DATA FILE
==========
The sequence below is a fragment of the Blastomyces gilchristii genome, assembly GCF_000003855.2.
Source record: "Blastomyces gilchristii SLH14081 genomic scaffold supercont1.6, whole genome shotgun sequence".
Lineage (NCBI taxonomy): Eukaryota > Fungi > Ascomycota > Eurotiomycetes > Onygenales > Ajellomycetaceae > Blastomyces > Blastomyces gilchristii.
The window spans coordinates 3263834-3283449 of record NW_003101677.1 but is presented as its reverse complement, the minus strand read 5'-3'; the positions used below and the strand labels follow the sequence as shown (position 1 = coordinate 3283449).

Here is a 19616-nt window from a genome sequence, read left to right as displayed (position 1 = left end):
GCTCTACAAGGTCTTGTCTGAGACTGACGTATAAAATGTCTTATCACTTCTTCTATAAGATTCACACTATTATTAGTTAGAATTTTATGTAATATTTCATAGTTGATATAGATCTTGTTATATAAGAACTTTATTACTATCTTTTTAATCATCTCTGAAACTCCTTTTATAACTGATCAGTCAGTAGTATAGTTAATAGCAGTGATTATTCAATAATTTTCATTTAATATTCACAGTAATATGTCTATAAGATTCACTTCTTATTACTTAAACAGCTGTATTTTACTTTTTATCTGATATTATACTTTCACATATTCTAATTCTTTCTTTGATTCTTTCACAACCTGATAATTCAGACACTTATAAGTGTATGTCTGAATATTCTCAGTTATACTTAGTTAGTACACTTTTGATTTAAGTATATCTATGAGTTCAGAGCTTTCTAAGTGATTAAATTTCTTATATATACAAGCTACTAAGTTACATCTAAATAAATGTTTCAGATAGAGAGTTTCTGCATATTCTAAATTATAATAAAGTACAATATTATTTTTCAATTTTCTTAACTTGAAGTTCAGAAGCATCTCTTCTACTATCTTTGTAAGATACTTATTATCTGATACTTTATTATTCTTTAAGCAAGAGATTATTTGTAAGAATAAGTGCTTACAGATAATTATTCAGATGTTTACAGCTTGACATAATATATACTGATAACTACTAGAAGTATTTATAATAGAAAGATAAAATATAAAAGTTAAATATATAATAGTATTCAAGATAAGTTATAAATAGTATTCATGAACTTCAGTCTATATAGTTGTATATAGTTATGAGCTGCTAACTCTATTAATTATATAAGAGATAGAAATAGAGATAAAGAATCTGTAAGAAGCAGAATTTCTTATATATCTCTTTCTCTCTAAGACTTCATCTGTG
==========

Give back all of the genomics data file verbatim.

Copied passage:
The sequence below is a fragment of the Blastomyces gilchristii genome, assembly GCF_000003855.2.
Source record: "Blastomyces gilchristii SLH14081 genomic scaffold supercont1.6, whole genome shotgun sequence".
Lineage (NCBI taxonomy): Eukaryota > Fungi > Ascomycota > Eurotiomycetes > Onygenales > Ajellomycetaceae > Blastomyces > Blastomyces gilchristii.
The window spans coordinates 3263834-3283449 of record NW_003101677.1 but is presented as its reverse complement, the minus strand read 5'-3'; the positions used below and the strand labels follow the sequence as shown (position 1 = coordinate 3283449).

Here is a 19616-nt window from a genome sequence, read left to right as displayed (position 1 = left end):
GCTCTACAAGGTCTTGTCTGAGACTGACGTATAAAATGTCTTATCACTTCTTCTATAAGATTCACACTATTATTAGTTAGAATTTTATGTAATATTTCATAGTTGATATAGATCTTGTTATATAAGAACTTTATTACTATCTTTTTAATCATCTCTGAAACTCCTTTTATAACTGATCAGTCAGTAGTATAGTTAATAGCAGTGATTATTCAATAATTTTCATTTAATATTCACAGTAATATGTCTATAAGATTCACTTCTTATTACTTAAACAGCTGTATTTTACTTTTTATCTGATATTATACTTTCACATATTCTAATTCTTTCTTTGATTCTTTCACAACCTGATAATTCAGACACTTATAAGTGTATGTCTGAATATTCTCAGTTATACTTAGTTAGTACACTTTTGATTTAAGTATATCTATGAGTTCAGAGCTTTCTAAGTGATTAAATTTCTTATATATACAAGCTACTAAGTTACATCTAAATAAATGTTTCAGATAGAGAGTTTCTGCATATTCTAAATTATAATAAAGTACAATATTATTTTTCAATTTTCTTAACTTGAAGTTCAGAAGCATCTCTTCTACTATCTTTGTAAGATACTTATTATCTGATACTTTATTATTCTTTAAGCAAGAGATTATTTGTAAGAATAAGTGCTTACAGATAATTATTCAGATGTTTACAGCTTGACATAATATATACTGATAACTACTAGAAGTATTTATAATAGAAAGATAAAATATAAAAGTTAAATATATAATAGTATTCAAGATAAGTTATAAATAGTATTCATGAACTTCAGTCTATATAGTTGTATATAGTTATGAGCTGCTAACTCTATTAATTATATAAGAGATAGAAATAGAGATAAAGAATCTGTAAGAAGCAGAATTTCTTATATATCTCTTTCTCTCTAAGACTTCATCTGTG